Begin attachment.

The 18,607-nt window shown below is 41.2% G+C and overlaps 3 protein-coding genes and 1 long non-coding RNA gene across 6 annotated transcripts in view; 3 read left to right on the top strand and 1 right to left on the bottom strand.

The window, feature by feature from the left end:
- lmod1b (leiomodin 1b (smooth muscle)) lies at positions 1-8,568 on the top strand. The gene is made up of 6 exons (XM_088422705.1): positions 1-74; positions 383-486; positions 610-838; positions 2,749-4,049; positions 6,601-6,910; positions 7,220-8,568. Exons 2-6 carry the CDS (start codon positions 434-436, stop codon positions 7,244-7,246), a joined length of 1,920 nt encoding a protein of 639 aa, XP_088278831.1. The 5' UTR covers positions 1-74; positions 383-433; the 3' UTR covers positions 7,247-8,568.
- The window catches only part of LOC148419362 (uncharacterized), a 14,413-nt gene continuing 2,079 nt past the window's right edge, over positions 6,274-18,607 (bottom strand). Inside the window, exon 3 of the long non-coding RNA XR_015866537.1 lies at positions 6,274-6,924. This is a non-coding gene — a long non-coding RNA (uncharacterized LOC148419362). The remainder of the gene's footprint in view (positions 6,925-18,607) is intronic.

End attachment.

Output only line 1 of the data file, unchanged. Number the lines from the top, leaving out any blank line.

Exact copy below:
The 18,607-nt window shown below is 41.2% G+C and overlaps 3 protein-coding genes and 1 long non-coding RNA gene across 6 annotated transcripts in view; 3 read left to right on the top strand and 1 right to left on the bottom strand.